Relaxing in the hotel room in the afternoon (I could get used to this activity called ‘relaxing’!), we watched workmen deliver a generator, followed by a set of sound and lighting equipment, which they speedily erected outside the town hall opposite. Asking at the hotel (as we didn’t want to bother the tourist (non) Information office), we found out that for midnight this is one of the main places that the town gathers, with music and fireworks going on to the early hours. Fair enough – it’s New Year’s Eve after all. We also found out that here was the centre of activity for the ‘Three Kings’ celebration on the 5th January, an event which is bigger than Christmas in Spain and when the children actually get their (Christmas) presents because it was the Three Kings who brought the gifts – “LogicaI Captain!” On this basis we decided to stay in Alicante, which we’d started to like (if you can overlook the ever present tourism syndrome) until after the 6th January.  I did go out and buy a set of ear plugs though, just to give us a fighting chance after Valencia!

It is normal for many of the restaurants and bars, certainly at this time of year, not to open until 8.30 or 9pm and we wandered out around 8.45 into the reasonably quiet streets. I’d spotted a couple of little bars during our roaming the other day and the first one of these was shut. Entering the other, we sat at the small bar and first order was ‘Gin and Tonic’ from the 5 different types of gin on their well stocked shelves. I asked for a ‘Caiperinha’, which I’d discovered on our other travels and this was enthusiastically prepared and was delicious. Sitting in the bar we listened to Beatles music on an ‘MTV’ style tv channel, whilst another tv was showing ‘East Enders” with the sound off. What was it about overlooking the ever present tourist syndrome??????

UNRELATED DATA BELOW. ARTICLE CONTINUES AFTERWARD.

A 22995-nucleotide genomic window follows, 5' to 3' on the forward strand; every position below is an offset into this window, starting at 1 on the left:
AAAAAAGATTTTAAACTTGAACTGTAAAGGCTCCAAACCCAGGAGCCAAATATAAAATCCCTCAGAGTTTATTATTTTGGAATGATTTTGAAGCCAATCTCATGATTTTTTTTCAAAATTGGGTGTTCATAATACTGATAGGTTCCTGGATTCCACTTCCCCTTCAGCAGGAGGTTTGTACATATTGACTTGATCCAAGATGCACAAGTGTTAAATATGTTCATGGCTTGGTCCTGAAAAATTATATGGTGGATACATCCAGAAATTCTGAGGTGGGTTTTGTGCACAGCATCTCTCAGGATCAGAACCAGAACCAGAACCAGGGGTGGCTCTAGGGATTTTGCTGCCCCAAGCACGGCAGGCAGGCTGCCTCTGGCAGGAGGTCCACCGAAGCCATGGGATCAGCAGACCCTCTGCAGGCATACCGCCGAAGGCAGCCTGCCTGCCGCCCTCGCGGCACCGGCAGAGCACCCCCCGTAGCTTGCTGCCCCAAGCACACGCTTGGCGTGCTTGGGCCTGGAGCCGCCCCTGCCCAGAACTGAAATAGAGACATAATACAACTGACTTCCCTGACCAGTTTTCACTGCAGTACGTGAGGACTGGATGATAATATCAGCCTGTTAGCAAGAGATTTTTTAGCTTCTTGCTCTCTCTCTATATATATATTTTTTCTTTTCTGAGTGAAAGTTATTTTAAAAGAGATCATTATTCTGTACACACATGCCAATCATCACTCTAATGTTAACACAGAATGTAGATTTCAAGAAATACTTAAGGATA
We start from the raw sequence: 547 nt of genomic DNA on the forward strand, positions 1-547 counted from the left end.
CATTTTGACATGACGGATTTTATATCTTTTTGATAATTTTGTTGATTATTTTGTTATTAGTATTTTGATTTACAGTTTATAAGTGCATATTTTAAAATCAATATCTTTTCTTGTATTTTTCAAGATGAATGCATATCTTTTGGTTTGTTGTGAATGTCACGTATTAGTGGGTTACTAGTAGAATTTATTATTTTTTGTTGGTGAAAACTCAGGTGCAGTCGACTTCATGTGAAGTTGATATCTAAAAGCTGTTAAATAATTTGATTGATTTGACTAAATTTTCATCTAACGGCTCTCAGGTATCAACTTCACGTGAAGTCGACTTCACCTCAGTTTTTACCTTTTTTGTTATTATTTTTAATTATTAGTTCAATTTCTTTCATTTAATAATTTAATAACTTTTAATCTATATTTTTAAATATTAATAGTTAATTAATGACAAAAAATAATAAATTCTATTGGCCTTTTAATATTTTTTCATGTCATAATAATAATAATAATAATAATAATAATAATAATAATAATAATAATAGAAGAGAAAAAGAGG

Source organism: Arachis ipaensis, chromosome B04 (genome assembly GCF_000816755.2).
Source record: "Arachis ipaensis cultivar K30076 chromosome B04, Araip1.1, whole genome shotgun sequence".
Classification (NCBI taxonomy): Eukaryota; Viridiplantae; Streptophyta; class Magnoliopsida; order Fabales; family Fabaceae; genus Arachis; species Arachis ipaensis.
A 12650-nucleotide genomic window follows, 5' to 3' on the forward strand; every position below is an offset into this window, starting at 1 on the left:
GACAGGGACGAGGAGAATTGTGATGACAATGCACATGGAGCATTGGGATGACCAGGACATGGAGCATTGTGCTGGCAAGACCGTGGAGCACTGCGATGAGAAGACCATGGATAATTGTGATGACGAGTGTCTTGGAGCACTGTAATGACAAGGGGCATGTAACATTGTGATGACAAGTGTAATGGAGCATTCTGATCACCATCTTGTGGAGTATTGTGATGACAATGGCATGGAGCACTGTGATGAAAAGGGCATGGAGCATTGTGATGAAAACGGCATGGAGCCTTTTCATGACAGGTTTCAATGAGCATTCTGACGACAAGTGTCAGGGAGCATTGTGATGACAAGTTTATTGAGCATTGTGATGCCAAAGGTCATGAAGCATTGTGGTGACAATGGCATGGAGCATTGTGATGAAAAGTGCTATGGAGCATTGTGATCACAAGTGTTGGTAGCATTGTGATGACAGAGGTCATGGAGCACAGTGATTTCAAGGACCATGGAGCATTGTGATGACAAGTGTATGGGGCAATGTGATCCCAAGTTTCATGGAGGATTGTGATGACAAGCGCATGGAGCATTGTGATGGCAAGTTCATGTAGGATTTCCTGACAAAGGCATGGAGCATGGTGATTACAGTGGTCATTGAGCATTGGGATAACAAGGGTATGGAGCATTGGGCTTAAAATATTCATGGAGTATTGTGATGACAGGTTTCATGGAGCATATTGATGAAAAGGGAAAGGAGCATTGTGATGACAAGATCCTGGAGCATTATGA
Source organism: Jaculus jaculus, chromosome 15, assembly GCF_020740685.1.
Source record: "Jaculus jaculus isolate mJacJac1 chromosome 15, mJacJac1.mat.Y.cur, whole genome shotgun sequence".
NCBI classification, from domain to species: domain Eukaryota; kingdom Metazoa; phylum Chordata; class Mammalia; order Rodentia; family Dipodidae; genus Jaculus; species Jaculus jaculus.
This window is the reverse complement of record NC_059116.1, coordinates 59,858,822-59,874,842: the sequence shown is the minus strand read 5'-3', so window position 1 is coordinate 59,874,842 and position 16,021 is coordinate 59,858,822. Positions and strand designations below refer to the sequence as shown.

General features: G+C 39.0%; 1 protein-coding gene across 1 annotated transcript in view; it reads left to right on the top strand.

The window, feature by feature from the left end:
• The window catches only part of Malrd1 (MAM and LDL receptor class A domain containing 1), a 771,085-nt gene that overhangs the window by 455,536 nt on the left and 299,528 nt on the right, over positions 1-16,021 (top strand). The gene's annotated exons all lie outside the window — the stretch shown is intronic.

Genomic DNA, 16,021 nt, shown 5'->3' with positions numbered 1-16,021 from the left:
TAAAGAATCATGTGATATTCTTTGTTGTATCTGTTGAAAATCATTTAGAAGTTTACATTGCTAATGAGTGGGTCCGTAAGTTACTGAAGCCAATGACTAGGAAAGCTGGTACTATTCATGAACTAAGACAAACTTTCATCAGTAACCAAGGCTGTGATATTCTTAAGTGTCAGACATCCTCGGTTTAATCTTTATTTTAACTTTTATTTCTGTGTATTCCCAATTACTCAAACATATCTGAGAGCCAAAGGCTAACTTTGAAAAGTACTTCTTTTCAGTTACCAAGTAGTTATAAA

Still not sure of what we wanted but not wanting a blowout meal, we strolled round the streets, which were slowly becoming busier as people came out. We stumbled on a modern, swish, tapas bar and it looked quite inviting. Sitting at the comfortable bar we ordered ‘Fideua’, a Valancian paella style dish but using noodles instead of rice. It was good but Ayo’s still has to be beaten. After a very leisurely meal we sauntered back to the ‘Plaza del Ayuntamiento’, which was now full of people and only had to wait some twenty minutes for midnight. A drum band was enthusiastically playing and on the stroke of midnight the bells chimed and everyone………………. ate grapes. The traditional twelve ‘Uvas de Suerte’ or Good Luck Grapes, are meant to be eaten one for every stroke of the bell and depending on the number you manage to down dictates how many months of good fortune you’ll have in the coming year. I’ve never managed all 12 yet, must get more practice!

A great fireworks display against the backdrop of the floodlit Castillo and then dancing, We’re one hour in front of UK time and at our 2.00 am we went back to the hotel and watched the revellers from the hotel terrace. Not long after and it was time to road (bed?) test our earplugs for a not too bad night’s sleep.

To all our friends and to everyone, we wish you a Happy, Prosperous and above all, Peaceful New Year. It promises to be quite an ‘interesting’ Year for us !!!!!!!

Friday 1st January 2010